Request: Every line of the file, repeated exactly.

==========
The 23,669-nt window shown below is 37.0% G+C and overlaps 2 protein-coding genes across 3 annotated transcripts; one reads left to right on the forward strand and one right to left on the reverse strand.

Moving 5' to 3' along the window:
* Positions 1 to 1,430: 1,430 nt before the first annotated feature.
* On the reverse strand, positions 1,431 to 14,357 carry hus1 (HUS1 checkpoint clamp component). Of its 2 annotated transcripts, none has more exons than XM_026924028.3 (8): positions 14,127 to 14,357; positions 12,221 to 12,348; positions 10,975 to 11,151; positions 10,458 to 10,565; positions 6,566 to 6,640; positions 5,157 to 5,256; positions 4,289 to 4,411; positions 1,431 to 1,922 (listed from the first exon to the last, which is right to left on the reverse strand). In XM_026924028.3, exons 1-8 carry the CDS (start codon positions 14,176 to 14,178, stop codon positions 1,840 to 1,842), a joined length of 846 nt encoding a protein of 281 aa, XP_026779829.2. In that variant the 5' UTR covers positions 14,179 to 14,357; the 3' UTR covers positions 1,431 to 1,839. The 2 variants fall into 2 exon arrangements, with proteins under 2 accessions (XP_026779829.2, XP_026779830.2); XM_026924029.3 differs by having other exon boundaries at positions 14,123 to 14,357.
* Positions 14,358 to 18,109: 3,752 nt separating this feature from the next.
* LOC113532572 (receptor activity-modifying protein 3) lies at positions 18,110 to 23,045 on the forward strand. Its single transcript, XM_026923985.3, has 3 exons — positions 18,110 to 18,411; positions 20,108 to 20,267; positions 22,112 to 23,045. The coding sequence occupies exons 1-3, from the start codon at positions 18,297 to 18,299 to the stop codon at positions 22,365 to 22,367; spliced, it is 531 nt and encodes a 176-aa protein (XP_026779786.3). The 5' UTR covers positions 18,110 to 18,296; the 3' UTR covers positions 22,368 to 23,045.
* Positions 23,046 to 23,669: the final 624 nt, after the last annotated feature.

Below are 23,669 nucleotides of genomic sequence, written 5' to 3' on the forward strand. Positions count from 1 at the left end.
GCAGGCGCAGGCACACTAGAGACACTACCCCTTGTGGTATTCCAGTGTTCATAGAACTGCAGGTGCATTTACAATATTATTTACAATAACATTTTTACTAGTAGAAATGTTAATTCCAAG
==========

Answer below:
The 23,669-nt window shown below is 37.0% G+C and overlaps 2 protein-coding genes across 3 annotated transcripts; one reads left to right on the forward strand and one right to left on the reverse strand.

Moving 5' to 3' along the window:
* Positions 1 to 1,430: 1,430 nt before the first annotated feature.
* On the reverse strand, positions 1,431 to 14,357 carry hus1 (HUS1 checkpoint clamp component). Of its 2 annotated transcripts, none has more exons than XM_026924028.3 (8): positions 14,127 to 14,357; positions 12,221 to 12,348; positions 10,975 to 11,151; positions 10,458 to 10,565; positions 6,566 to 6,640; positions 5,157 to 5,256; positions 4,289 to 4,411; positions 1,431 to 1,922 (listed from the first exon to the last, which is right to left on the reverse strand). In XM_026924028.3, exons 1-8 carry the CDS (start codon positions 14,176 to 14,178, stop codon positions 1,840 to 1,842), a joined length of 846 nt encoding a protein of 281 aa, XP_026779829.2. In that variant the 5' UTR covers positions 14,179 to 14,357; the 3' UTR covers positions 1,431 to 1,839. The 2 variants fall into 2 exon arrangements, with proteins under 2 accessions (XP_026779829.2, XP_026779830.2); XM_026924029.3 differs by having other exon boundaries at positions 14,123 to 14,357.
* Positions 14,358 to 18,109: 3,752 nt separating this feature from the next.
* LOC113532572 (receptor activity-modifying protein 3) lies at positions 18,110 to 23,045 on the forward strand. Its single transcript, XM_026923985.3, has 3 exons — positions 18,110 to 18,411; positions 20,108 to 20,267; positions 22,112 to 23,045. The coding sequence occupies exons 1-3, from the start codon at positions 18,297 to 18,299 to the stop codon at positions 22,365 to 22,367; spliced, it is 531 nt and encodes a 176-aa protein (XP_026779786.3). The 5' UTR covers positions 18,110 to 18,296; the 3' UTR covers positions 22,368 to 23,045.
* Positions 23,046 to 23,669: the final 624 nt, after the last annotated feature.

Below are 23,669 nucleotides of genomic sequence, written 5' to 3' on the forward strand. Positions count from 1 at the left end.
GCAGGCGCAGGCACACTAGAGACACTACCCCTTGTGGTATTCCAGTGTTCATAGAACTGCAGGTGCATTTACAATATTATTTACAATAACATTTTTACTAGTAGAAATGTTAATTCCAAG